Toni O.

My mom died a few days ago. Generally I try to keep private things private and probably would have continued doing so had it not been for those waves, those unexpected bomboras of grief that were breaking me down. A friend of ours posted photos she’d taken of my mom several years ago. The photos showed a mom I little recognized.  They were all taken on the same evening yet in every photo my mom projected a different persona as if she were a little girl playing dress up or an influencer posing for Instagram. The photographer had given my mom a chance to play make-believe and my mom was having a grand time exposing a woman full of flare, spontaneity, and imagination.

(foto by Moe Bauschez)

How beautiful, how glamourous, how playful she was. When I was a child, my mom didn’t have much time for play because she was a single parent busy working to maintain the two of us. But these photos made me realize that my mom hadn’t played for lack of desire but, as with many other women in her position, was left with few options because of her condition of possibility.

A condition of possibility is that which is indispensable for the existence of something else. For example, a plant that’s not watered doesn’t have the same condition of possibility as one that is. We can also apply this concept to people and, in particular, to women whose condition of possibility was radically changed with the male invention of the patriarchal society. Women, once permitted to be goddesses, were now considered inferior to men. And this, obviously, greatly reduced a woman’s condition of possibility. In essence, women have not been given the same possibility for success that men have been given regardless as to whether or not they deserved it.

When I was younger, I didn’t realized all of the struggles my mom had to face for our survival. Now I do.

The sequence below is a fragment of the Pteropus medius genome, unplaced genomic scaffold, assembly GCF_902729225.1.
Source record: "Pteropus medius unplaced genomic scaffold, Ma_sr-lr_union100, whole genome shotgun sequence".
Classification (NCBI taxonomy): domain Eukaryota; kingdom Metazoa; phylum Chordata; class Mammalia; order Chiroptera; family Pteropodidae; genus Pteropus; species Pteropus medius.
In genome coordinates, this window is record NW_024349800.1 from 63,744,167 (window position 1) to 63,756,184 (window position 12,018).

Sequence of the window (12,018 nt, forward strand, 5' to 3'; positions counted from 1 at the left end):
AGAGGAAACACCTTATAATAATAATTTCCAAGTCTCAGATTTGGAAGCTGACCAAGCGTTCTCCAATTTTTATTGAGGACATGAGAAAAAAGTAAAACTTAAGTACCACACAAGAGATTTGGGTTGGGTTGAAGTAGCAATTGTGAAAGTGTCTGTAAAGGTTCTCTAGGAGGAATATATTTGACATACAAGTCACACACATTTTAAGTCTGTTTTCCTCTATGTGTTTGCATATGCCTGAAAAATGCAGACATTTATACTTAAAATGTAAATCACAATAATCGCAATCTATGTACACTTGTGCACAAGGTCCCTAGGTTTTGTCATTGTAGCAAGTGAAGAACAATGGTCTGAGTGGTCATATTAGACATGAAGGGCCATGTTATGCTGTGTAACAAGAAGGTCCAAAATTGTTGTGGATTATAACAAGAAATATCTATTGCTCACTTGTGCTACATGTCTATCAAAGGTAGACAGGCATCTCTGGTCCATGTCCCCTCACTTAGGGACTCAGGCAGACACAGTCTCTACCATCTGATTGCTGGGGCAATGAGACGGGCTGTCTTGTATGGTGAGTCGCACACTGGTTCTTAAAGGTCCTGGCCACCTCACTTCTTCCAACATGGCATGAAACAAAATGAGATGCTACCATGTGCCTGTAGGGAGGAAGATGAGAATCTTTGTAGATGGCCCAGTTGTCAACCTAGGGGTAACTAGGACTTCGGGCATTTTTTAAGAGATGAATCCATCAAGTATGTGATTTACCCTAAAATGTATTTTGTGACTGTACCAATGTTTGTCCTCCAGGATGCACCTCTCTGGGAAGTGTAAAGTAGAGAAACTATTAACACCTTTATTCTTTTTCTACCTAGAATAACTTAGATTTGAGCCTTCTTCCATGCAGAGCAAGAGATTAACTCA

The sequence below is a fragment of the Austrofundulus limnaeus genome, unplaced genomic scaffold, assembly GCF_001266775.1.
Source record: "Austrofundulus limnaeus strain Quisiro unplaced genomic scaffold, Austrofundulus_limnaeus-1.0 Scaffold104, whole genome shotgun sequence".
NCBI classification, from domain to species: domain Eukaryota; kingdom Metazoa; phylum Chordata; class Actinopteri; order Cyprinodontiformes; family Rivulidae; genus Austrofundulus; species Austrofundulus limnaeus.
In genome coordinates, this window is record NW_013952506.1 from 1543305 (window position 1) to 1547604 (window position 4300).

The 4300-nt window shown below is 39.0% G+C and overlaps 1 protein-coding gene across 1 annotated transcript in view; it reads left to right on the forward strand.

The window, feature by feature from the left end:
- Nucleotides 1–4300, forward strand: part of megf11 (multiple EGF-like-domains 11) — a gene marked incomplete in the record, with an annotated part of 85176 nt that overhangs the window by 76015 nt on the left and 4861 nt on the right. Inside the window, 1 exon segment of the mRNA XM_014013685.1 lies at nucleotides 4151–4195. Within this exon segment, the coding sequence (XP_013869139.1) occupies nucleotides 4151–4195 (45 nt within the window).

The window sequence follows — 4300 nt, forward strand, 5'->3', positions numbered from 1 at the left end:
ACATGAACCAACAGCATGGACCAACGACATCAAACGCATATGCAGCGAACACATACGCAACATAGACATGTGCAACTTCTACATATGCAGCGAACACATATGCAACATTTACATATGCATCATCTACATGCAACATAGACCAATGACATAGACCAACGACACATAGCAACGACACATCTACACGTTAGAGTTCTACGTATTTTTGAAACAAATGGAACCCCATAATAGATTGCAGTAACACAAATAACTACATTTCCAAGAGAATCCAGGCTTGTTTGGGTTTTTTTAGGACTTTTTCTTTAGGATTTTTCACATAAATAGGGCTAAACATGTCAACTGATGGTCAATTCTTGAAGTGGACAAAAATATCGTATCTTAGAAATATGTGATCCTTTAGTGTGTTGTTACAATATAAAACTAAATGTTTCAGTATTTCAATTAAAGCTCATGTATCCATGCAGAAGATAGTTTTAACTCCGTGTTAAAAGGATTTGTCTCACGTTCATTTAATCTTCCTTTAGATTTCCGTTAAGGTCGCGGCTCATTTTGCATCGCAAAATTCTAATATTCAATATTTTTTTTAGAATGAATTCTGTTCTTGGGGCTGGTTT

Mark Twain once said humorously: “When I was a boy of 14, my father was so ignorant I could hardly stand to have the old man around. But when I got to be 21, I was astonished at how much the old man had learned in seven years.”

The photos mentioned above provoked something inside of me that makes me want to show my appreciation for my mom’s efforts and for the efforts of all single moms. Thus “Toni O”, a new series of posts with the intent of changing my mom’s condition of possibility via storytelling so my mom can finally be the star that she deserved to be.

About Art for Housewives

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This entry was posted in Art Narratives, Beauty, female consciousness, People, storytelling and tagged , , , , , . Bookmark the permalink.

17 Responses to Toni O.

  1. sherry says:

    We are so sorry about your Mom’s death, Cynthia. Wasn’t she here in SA? Is there anything I can do for you here?

  2. Rosa Vito says:

    Sorry for your loss. As all single mothers are remarkable, she sounds like a remarkable woman who in turn had a remarkable daughter.

  3. Rosa Vito says:

    Love that photo. 🙂

  4. Deborah Sibley says:

    You are remarkable, as was your mom! The fact that her passing and your talent for writing will awaken the goddess in us all, is a gift. Thank you for sharing.

    • Debbie, you’ve always given me the impression of being a goddess already! My mom loved you and really enjoyed being friends with you. Thank you for all the positive vibes you brought into her life.

  5. Sarden says:

    A lovely tribute for a strong, creative Mother by her legacy.
    So saddened to hear of your loss.
    Peace & love be with you today & always dear Cynthia.

  6. Kimberly Carney says:

    I am so sorry to hear of your mom’s passing! You description of a single mom is so perfect. I also experienced the same single motherhood-ness. I think we learned much from them! xoxoxo

  7. Gloria Sanchez says:

    Bravissimo, your mom would love this, as do I!!!

  8. Angie K Walker says:

    lovely attempt to capture your mother’s essence.

  9. Pingback: Thinking like a Wave | Art Narratives by Cynthia Korzekwa

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